Algerian Islamist leader buried in homeland after death in exile
Abassi Madani, founder of Algeria's banned Islamic Salvation Front (FIS), was buried Saturday in Algiers in front of thousands of supporters after his death in Qatar where he had long lived in exile.
Madani's body was carried from his family home to Ennadi mosque, where believers recited the Islamic funeral prayer, ahead of his transportation to a cemetery.
Cries of "God is greatest" and slogans used by the FIS in the 1990s rang out.
Mourners had gathered well in advance of the arrival of the remains of Madani, who called for armed struggle in 1992 after Algeria's military scrapped the country's first multi-party parliamentary election.
The FIS won that election, and pushed for the creation of an Islamic state in the North African nation.
He died in a Doha hospital on Wednesday from a "long illness" at the age of 88, FIS co-founder Ali Belhadj said.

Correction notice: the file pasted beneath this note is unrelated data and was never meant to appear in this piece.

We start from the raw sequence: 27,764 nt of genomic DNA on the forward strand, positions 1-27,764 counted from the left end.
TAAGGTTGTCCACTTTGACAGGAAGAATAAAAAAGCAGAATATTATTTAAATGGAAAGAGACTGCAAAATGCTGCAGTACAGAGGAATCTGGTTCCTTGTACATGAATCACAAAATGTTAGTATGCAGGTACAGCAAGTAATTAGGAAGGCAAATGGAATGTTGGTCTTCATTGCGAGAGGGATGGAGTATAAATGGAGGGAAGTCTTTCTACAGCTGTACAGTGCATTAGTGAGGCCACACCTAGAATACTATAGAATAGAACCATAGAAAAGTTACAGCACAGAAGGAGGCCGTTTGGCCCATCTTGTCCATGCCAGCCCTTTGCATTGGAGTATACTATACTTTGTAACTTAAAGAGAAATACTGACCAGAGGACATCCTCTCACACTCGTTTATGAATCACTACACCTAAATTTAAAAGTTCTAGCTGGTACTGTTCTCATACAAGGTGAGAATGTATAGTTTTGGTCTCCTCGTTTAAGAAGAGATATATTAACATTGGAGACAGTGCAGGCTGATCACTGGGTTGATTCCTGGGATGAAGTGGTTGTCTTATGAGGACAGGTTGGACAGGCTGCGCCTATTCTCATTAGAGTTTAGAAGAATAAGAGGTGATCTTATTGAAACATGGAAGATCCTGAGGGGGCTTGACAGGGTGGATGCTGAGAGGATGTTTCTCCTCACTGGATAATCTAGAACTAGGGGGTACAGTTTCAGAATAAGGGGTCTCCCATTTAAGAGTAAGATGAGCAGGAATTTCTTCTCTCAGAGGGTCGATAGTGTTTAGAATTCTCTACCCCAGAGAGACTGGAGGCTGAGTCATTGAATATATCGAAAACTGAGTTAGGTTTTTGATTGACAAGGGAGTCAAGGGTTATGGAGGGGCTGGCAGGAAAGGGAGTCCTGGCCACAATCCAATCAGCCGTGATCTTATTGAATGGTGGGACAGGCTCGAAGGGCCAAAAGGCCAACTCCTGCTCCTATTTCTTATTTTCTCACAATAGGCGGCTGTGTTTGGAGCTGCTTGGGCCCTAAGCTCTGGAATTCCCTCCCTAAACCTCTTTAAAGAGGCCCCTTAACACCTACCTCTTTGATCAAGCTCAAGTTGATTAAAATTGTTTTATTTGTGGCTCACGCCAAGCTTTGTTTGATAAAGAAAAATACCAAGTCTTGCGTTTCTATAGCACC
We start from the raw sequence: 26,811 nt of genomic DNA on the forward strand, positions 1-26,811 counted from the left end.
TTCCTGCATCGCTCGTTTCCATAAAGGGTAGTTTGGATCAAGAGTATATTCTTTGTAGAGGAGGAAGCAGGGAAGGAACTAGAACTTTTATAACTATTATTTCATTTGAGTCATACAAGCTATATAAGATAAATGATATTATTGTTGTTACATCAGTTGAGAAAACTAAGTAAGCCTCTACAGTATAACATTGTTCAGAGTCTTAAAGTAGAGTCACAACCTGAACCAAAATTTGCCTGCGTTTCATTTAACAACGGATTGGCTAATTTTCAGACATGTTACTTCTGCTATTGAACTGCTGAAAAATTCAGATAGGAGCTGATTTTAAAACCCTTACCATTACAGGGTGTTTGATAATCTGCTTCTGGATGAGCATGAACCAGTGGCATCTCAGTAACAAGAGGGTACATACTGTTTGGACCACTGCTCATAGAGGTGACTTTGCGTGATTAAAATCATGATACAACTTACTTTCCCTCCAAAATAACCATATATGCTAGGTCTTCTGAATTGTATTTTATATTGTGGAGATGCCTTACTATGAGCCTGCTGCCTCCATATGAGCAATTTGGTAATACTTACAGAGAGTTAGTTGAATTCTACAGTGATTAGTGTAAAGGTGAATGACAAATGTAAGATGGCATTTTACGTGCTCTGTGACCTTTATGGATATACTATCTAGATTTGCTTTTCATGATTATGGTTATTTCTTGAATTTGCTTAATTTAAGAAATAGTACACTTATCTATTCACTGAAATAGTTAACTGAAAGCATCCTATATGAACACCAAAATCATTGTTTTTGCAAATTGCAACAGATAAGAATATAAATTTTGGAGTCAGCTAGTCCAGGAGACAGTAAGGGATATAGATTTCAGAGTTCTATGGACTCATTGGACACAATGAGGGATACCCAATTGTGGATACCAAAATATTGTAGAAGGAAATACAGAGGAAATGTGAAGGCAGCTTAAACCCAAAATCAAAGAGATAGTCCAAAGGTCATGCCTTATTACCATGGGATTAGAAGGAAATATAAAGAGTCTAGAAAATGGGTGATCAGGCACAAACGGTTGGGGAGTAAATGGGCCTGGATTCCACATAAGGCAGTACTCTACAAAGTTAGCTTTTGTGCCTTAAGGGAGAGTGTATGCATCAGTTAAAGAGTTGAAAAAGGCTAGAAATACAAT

The FIS had been on track to win an absolute majority in the 1991-92 parliamentary election when the army cancelled the second round, triggering a decade of civil war that left 200,000 dead, according to official figures.
Madani had been living in Qatar since 2003. He had fled into exile after serving a 12-year prison sentence in Algeria for charges that predated the election.
For many Algerians, Madani remained most associated with the bloodletting during the civil war that pitted the security forces against sometimes feuding Islamist armed groups.
He was imprisoned in 1991 and only called for an end to the violence in 1999, when his group said it was laying down its arms.